HIGH-profile Griffith water users and city officials enjoyed a rare opportunity to sit face-to-face with Members of the NSW Upper House on Wednesday to discuss their handling of water.
The inquiry into augmentation of water supply for rural and regional NSW saw Griffith representation speak with concern about the current water sharing plan.
The Honourable Rick Colless, The Honourable Paul Green, The Honourable Matthew Mason-Cox and The Honourable Penelope Sharpe were on hand to hear the concerns of the community.
President of Murrumbidgee Food and Fibre Association Debbie Buller called on the visiting NSW Upper House members to address issues within the plans during the inquiry.
The current plan was first enacted in 2004 but later suspended due to the drought, before being reintroduced in 2011 with tweaks brought on by what Mrs Buller described as ideas that ‘weren’t working’.
“Unfortunately most of those tweaks were a classic example of the management managing the system for the benefit of the management,” she said.
“Some of those rules were changed and they have not really delivered on their promises.”
Griffith Mayor John Dal Broi has called on rules and regulations to be made clearer.
“I really want the average irrigator to be able to understand the whole water issue,” he said “They get an allocation and allocations are increased or you are locked in. Then the water trading rules, carry over rules, supplementary water rules it's all so complex.”
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“You nearly have to be a professor to understand them all ...”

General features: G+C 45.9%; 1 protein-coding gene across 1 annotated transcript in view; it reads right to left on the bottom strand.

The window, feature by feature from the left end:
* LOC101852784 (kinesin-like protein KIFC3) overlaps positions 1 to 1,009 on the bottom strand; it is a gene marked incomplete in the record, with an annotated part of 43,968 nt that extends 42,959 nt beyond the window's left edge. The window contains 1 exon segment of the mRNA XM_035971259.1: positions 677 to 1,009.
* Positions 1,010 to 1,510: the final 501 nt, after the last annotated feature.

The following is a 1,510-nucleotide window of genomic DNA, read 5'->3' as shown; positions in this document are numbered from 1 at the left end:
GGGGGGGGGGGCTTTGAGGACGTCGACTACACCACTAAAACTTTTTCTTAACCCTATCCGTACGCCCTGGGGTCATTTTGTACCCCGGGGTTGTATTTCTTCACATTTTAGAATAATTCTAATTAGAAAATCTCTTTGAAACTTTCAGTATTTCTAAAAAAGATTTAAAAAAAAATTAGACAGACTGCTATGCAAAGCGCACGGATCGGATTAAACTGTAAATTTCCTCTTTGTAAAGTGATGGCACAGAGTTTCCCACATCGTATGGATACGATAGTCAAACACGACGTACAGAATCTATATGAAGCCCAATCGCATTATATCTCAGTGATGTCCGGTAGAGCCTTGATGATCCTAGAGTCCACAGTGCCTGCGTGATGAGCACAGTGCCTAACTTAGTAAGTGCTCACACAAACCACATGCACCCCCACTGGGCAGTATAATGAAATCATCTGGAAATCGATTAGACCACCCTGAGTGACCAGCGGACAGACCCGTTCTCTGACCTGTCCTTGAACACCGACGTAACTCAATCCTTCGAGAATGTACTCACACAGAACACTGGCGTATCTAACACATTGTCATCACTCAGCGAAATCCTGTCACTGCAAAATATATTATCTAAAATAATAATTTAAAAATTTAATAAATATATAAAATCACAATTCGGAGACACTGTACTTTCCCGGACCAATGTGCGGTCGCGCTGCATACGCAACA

Along with wanting to fix the water sharing plans, the other hot topic was the Clarence River Scheme, initially conceptualised by David Coffey in the 1970s.
The plan outlined diverting river flows westward from high rainfall catchments in the Northern Rivers.
According to Griffith City Council, the scheme will benefit lands south of the Dumaresq River while also providing flows into the Murray River, reducing the reliance for Murray-Darling Basin allocations to fill the original allocation to the basin.
“We have looked at various options and we look at the Clarence Valley area where there are millions of millions of megalitres of water flowing out into the sea for what seems to be for no real benefit,” Councilor Dino Zappacosta said.
Griffith City Council general manager, Brett Stonestreet said it’s time the scheme is looked at again.
“It provides new water to give this state another shot in the arm,” he said.
“It also looks at potentially reducing flooding impact of the coastal communities adjacent to the Clarence by 25 per cent.
“There is a huge amount of money that can be generated and inland communities rediscovered and regenerated through new water.”
Mayor Dal Broi was pleased with how the inquiry was conducted and the feedback from the Senators.
“Some of the questions that were asked by the panel members, we know now what they are thinking,” he said.
“They were very receptive to the concept of new water so whether it's the diversion of the Clarence or lifting the wall on Burrinjuck Dam ... they were very receptive to that because we tried to make the point that the limited resources at the moment.”
“We need new water if our regions are to grow and have a better long-term sustainable allocation.”